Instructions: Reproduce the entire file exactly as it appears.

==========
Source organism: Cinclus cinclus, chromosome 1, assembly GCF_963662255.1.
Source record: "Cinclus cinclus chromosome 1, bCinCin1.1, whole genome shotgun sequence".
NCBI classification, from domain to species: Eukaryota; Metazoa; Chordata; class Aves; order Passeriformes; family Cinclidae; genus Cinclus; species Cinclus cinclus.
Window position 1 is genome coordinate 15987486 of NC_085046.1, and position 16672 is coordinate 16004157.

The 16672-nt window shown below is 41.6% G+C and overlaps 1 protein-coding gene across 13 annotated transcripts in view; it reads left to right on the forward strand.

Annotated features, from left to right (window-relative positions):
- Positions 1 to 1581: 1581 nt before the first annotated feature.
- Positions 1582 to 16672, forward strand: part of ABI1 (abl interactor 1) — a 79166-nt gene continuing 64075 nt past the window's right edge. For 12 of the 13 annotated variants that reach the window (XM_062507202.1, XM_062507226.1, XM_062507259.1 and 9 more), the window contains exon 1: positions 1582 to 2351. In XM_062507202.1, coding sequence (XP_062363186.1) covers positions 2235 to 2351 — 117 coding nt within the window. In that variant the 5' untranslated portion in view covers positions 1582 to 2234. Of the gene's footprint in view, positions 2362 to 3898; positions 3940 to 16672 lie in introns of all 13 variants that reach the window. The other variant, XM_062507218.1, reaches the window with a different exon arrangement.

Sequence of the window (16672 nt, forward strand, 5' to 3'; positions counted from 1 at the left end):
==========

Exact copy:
Source organism: Cinclus cinclus, chromosome 1, assembly GCF_963662255.1.
Source record: "Cinclus cinclus chromosome 1, bCinCin1.1, whole genome shotgun sequence".
NCBI classification, from domain to species: Eukaryota; Metazoa; Chordata; class Aves; order Passeriformes; family Cinclidae; genus Cinclus; species Cinclus cinclus.
Window position 1 is genome coordinate 15987486 of NC_085046.1, and position 16672 is coordinate 16004157.

The 16672-nt window shown below is 41.6% G+C and overlaps 1 protein-coding gene across 13 annotated transcripts in view; it reads left to right on the forward strand.

Annotated features, from left to right (window-relative positions):
- Positions 1 to 1581: 1581 nt before the first annotated feature.
- Positions 1582 to 16672, forward strand: part of ABI1 (abl interactor 1) — a 79166-nt gene continuing 64075 nt past the window's right edge. For 12 of the 13 annotated variants that reach the window (XM_062507202.1, XM_062507226.1, XM_062507259.1 and 9 more), the window contains exon 1: positions 1582 to 2351. In XM_062507202.1, coding sequence (XP_062363186.1) covers positions 2235 to 2351 — 117 coding nt within the window. In that variant the 5' untranslated portion in view covers positions 1582 to 2234. Of the gene's footprint in view, positions 2362 to 3898; positions 3940 to 16672 lie in introns of all 13 variants that reach the window. The other variant, XM_062507218.1, reaches the window with a different exon arrangement.

Sequence of the window (16672 nt, forward strand, 5' to 3'; positions counted from 1 at the left end):